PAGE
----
The cold season is here and it can be hard on your feet. During the winter, your feet are usually hidden away — making it easy for unpleasant foot problems to go unnoticed. At times, even running a simple errand can result in painful blisters, cracked heels and dry skin.
Sweating is a natural body function, but too much of it can be uncomfortable. Some people experience perspiration on the bottoms of their feet, and this can be so bad that it’s actually painful — but this condition doesn’t always have to be a problem. Since feet produce more sweat than any other part of the body, they’re particularly susceptible to perspiration problems. Sweaty feet can cause between the toes to become drenched in sweat, which can lead to irritation and even skin lesions. This can be easily confused with a common foot fungus like athlete’s foot.
To prevent calluses:
- Cleanse your feet with surgical spirit before and after you use the foot file to prevent the removal of natural oils that keep the skin moisturised.
- Soak your feet in warm, salted water and wipe your feet with a foot file.
- Be careful not to tear the skin when using a foot file or scrubber, or you may cause skin infections.
Cutting your toenails is a task that you may find uncomfortable, but it is necessary to avoid infection. The most important thing is to keep them clipped, but be wary of over-trimming. It’s best to use the clippers when your nails are dry because they can be easier to grip and control.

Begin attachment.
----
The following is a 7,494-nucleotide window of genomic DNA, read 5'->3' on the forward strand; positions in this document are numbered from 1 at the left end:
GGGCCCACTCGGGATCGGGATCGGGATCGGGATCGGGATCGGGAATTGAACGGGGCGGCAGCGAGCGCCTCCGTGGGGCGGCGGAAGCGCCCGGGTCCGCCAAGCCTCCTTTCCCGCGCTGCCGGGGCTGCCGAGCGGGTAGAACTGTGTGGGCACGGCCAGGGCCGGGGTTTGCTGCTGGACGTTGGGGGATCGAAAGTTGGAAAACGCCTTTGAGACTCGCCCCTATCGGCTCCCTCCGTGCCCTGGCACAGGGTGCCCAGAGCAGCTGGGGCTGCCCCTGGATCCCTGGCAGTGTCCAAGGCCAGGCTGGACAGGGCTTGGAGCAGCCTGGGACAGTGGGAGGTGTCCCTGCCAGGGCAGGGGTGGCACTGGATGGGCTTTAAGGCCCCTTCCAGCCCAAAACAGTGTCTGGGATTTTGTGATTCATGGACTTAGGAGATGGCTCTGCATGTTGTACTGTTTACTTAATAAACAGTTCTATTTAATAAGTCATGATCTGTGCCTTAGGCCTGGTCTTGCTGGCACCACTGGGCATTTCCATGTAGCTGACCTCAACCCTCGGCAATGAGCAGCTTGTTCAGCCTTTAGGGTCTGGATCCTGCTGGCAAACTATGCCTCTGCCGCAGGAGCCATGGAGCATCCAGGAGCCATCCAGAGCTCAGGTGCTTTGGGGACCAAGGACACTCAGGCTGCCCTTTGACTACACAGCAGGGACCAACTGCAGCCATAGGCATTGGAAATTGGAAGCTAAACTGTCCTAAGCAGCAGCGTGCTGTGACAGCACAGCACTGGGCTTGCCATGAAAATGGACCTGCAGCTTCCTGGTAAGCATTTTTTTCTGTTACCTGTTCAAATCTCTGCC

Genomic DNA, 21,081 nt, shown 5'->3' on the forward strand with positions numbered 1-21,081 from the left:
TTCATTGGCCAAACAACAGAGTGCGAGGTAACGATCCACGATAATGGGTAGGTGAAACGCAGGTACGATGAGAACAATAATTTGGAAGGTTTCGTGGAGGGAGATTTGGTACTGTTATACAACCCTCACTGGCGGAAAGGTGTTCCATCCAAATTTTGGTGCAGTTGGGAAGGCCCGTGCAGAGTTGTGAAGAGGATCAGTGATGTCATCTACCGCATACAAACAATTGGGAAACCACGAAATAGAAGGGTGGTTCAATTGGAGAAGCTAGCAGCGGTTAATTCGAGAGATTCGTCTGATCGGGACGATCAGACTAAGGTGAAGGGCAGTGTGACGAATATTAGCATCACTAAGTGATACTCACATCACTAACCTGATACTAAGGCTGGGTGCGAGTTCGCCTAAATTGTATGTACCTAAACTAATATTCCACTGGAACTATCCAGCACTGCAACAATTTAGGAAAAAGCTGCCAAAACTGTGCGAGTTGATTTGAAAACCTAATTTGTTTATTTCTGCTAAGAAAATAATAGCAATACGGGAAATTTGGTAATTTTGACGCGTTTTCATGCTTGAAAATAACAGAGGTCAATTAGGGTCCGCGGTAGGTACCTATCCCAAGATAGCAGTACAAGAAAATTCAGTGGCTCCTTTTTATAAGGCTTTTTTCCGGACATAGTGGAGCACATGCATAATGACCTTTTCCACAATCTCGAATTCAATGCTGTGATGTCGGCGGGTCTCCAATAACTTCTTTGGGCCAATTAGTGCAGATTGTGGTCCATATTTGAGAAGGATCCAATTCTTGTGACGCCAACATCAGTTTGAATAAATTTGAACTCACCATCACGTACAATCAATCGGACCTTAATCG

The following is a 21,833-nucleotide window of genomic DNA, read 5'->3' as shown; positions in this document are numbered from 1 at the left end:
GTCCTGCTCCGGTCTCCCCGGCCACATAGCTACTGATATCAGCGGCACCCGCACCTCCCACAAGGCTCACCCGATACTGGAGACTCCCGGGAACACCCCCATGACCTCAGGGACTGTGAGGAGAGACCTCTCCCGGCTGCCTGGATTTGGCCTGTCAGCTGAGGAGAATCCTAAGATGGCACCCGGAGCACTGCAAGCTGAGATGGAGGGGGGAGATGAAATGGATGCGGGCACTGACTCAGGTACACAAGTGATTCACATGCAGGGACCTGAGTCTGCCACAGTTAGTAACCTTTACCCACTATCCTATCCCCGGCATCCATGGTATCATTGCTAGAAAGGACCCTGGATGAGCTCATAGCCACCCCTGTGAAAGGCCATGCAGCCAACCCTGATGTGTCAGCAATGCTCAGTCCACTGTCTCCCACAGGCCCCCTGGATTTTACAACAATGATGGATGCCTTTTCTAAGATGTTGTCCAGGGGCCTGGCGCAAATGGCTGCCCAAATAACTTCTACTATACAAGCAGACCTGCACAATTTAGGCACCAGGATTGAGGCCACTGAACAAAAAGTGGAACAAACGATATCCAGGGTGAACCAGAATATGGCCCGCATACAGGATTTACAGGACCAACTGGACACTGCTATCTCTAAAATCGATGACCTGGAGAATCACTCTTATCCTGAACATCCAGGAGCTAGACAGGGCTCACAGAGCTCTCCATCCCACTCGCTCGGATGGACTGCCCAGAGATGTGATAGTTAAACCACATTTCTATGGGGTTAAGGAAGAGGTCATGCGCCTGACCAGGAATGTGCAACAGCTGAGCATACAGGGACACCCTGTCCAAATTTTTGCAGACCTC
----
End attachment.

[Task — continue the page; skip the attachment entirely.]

When it’s cold out and you want your toes to stay toasty, you might think that you’re doing yourself a favour by sticking your feet into hot water or onto a sizzling radiator. However, in reality it could be causing a bit of pain. A chilblain can occur when your feet are exposed to extreme cold for too long and are then warmed up too quickly.
During a chilblain, your blood vessels cut off the flow of blood to the area that was warmed, causing the area to feel tight. Your skin might also turn red and develop a blister.
Chilblains are self-limiting, meaning they can go away on their own. However, your podiatrist should evaluate them if they do not go away.
Your skin is going to take a beating during the cold, dry winter months. If you’re experiencing flaky, itchy feet, consider using a foot cream or balm with urea. The best products contain between 5% and 10% urea — CCS and Flexitol are two excellent brands that do.
High heels can be extremely damaging to feet and even health causing foot, leg, back and posture issues. Wear them occasionally in moderation, but otherwise stick to basic comforts: sneakers, flats, etc. If you do like to wear them occasionally, make sure you do it properly. Be smart about it and just don’t wear them if they are already hurting your feet.
If you have any foot issues, feel free to make an appointment at the clinic. We have experienced chiropodists and podiatrists who are capable of handling all sorts of foot conditions that might prevent you from walking comfortably or even getting worse if they’re left untreated.
*This blog contains general information about medical conditions and is not advice. You must not rely upon the information in this blog as medical advice. Medical advice should always be sought from an appropriately qualified podiatrist such as ourselves.